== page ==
Business Diversity Health, Wellness & Biotech Startups Venture

Women’s Healthtech Has A Policy Problem

Illustration of 50+ woman on smartphone. [Dom Guzman]

By Andrea Ippolito

Investors have seen the light. They have increasingly supported a growing number of female-led, women’s health startups. This is necessary and—speaking for more than just myself—appreciated.

But, there is a “but” here.

As an entrepreneur who founded a family health company, there is nothing that grinds my gears more than anyone dubbing women’s health as niche. Women make 80 percent of all health care decisions and 70 percent to 80 percent of all consumer-buying decisions. Thought leaders in the entrepreneurial ecosystem recognize this power, and yet women’s health startups are still climbing uphill.

Search less. Close more.

Grow your revenue with all-in-one prospecting solutions powered by the leader in private-company data.

What is holding us back? The system and its policies. Mired by entrenched bias, underestimated market opportunities, and unsupported systemic infrastructure and policy, it’s also underserved and underappreciated in the health care community.

Investment is only one piece of the transformation.

There is evidence surrounding the system’s level approaches for changing the game in women’s health across a number of different levers of policy, regulatory, workforce and processes to complement financial investment.

Implementing paid leave policies for both genders leads to greater economic prosperity for all. Supporting the health of women can reverberate for decades for her, her family and the economy. Between 1920 and 1970, studies showed that improving maternal health and reducing maternal mortality resulted in a 52 percent increase in labor force participation among women of reproductive age.

Supporting paid parental leave also gives parents the protected time to recover mentally and physically leading to better maternal health outcomes. Universal child care gives both parents (what a concept) the freedom to participate in the workforce if they choose, which not only pays for itself but also improves the economy. 

Search less. Close more.

Grow your revenue with all-in-one prospecting solutions powered by the leader in private-company data.

Still, these policies are not enough. Having a baby is often a woman’s first major experience with the health care system. Supporting her postpartum recovery proactively and comprehensively presents a massive opportunity for short-term ROI and long term prevention.

Did you know: About 50 percent of postpartum women have anemia? If undiagnosed, it can lead to large cardiovascular issues downstream, and yet there are few incentives to support prevention.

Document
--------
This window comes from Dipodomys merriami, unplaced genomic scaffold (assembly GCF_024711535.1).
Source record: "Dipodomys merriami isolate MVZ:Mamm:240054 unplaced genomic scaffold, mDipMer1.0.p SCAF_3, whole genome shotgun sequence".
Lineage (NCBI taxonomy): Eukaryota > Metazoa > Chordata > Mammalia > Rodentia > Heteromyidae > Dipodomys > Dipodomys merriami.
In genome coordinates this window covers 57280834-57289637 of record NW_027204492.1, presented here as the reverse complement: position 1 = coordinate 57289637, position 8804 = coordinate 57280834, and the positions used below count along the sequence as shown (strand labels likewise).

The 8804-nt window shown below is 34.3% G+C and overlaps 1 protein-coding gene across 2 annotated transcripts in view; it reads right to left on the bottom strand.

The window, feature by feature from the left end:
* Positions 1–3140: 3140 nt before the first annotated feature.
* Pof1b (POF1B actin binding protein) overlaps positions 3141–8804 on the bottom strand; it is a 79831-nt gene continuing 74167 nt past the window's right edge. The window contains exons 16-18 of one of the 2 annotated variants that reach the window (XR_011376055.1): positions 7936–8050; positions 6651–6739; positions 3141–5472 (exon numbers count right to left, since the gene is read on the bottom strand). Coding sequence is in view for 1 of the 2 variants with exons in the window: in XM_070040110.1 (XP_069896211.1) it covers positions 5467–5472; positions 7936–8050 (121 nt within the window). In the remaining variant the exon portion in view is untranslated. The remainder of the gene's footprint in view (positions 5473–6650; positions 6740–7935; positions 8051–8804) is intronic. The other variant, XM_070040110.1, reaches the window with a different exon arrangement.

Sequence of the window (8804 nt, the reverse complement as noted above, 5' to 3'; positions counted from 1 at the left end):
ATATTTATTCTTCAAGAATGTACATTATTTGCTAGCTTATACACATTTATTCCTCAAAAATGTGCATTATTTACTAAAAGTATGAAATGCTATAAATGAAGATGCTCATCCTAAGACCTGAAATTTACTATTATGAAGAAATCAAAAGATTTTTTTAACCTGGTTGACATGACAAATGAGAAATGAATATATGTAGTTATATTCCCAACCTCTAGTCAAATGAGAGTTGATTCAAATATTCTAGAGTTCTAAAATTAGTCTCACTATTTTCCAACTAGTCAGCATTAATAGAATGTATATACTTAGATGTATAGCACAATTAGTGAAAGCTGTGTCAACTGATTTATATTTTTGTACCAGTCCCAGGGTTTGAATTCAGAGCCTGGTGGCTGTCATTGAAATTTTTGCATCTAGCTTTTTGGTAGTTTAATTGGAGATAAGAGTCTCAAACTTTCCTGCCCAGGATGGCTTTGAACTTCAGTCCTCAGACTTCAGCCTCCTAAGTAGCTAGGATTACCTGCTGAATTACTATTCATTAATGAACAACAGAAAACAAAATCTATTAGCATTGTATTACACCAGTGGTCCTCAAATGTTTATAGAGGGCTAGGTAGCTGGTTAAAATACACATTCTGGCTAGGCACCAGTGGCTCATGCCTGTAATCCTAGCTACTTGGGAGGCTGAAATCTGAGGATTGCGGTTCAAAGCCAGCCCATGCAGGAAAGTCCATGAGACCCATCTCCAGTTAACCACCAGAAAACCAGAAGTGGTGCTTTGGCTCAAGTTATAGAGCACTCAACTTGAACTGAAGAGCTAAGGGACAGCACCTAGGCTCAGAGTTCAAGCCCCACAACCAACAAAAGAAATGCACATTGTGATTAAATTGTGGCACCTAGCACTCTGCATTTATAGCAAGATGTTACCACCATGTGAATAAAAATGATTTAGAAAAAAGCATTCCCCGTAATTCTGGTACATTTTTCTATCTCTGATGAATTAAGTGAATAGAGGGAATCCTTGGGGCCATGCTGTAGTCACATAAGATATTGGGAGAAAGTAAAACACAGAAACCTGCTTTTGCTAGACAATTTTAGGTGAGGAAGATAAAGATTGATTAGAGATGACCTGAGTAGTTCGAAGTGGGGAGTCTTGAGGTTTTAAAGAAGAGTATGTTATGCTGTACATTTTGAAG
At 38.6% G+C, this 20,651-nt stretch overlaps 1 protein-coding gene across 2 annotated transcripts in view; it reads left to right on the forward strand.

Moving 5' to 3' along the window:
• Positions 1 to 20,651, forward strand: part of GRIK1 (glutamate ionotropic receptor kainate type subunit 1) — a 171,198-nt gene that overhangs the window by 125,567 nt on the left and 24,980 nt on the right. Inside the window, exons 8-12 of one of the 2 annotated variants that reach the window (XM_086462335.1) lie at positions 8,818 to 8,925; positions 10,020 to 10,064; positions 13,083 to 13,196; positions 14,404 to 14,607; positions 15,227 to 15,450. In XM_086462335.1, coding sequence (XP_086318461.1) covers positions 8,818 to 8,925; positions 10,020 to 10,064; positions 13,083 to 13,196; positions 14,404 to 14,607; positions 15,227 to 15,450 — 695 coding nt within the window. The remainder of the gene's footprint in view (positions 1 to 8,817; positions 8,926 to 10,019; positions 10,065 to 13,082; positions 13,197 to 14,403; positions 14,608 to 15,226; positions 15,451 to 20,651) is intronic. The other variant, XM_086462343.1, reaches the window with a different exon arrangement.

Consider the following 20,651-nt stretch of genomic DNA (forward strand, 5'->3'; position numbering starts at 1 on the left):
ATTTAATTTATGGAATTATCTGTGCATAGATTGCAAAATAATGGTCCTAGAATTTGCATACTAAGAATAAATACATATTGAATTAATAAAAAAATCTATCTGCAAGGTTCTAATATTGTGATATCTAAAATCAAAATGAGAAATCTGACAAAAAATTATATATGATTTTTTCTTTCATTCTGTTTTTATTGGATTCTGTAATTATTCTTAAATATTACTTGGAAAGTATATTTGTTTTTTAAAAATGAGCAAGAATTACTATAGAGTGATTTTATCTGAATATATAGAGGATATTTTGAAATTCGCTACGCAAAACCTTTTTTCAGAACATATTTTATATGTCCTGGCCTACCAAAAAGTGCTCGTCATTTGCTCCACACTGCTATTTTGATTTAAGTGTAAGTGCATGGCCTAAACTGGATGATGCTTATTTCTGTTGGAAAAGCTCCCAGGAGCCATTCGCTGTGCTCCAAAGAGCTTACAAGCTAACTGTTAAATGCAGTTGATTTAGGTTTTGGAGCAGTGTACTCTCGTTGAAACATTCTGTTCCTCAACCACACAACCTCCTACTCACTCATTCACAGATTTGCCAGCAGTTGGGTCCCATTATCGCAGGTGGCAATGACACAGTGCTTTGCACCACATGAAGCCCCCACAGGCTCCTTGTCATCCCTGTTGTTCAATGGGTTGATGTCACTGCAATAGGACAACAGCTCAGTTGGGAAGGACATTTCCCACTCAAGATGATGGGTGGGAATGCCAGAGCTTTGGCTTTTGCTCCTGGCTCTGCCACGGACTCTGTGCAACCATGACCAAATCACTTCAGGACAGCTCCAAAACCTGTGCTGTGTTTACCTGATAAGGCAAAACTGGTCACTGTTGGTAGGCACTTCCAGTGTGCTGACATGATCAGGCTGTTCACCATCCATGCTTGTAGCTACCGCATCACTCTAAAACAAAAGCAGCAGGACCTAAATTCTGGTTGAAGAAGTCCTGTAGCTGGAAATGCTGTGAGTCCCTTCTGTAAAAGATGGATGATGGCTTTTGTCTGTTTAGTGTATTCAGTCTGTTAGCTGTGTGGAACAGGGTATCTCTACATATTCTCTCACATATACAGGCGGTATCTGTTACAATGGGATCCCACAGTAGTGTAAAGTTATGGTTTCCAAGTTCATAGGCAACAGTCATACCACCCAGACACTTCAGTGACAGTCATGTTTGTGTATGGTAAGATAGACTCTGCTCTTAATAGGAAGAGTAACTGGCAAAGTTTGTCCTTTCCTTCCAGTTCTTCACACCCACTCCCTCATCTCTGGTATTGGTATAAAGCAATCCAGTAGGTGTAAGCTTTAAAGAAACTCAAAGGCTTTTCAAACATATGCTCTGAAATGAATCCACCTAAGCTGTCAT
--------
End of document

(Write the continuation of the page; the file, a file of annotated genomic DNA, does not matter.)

Andrea Ippolito, founder of SimpliFed

And, this could not be more true with the population on Medicaid, which represents about 50 percent of births in this country. The issue is that most women are kicked out of Medicaid 60 days postpartum (although that is changing in some places). Even if and when it extends to a year, Medicaid plans are only incentivised to treat conditions that can garner a ROI in one year, which further kicks the can down the road.

How do we change behavior? Glad you asked.

Let’s start with the low-hanging fruit. There are already massive efforts underway to extend Medicaid coverage for postpartum women to one year, so let’s just get that done already. This is particularly important because the CDC just announced that maternal mortality rose by 20 percent during the pandemic with affected Hispanic women skyrocketing by 44 percent, and Black women by 26 percent.

What’s next: The system needs a transformation. A true evaluation of current episodes of care and their associated payment models surrounding key moments that matter in women’s health because women are often forgotten. We need quality measures and incentives focused on prevention of issues, and then to redesign the care pathway to connect with women so they don’t have to navigate their own way in the current fractured, biased system.

Again, I commend the investors that are seeing the big picture to help women. Bravo. Let’s keep this momentum going.

Policymakers, payers and health care systems, hear these cries: Women’s health isn’t niche, it’s necessary to fuel the economy for generations to come.

Andrea Ippolito is founder of SimpliFed, and a leader in entrepreneurship and health tech. She is also the program lead of Women Entrepreneurs (WE) Cornell, and has testified before the Small Business Committee in Congress. She has previously written for Crunchbase News on women’s issues in the startup ecosystem.

Illustration: Dom Guzman


Stay up to date with recent funding rounds, acquisitions, and more with the Crunchbase Daily.

Copy link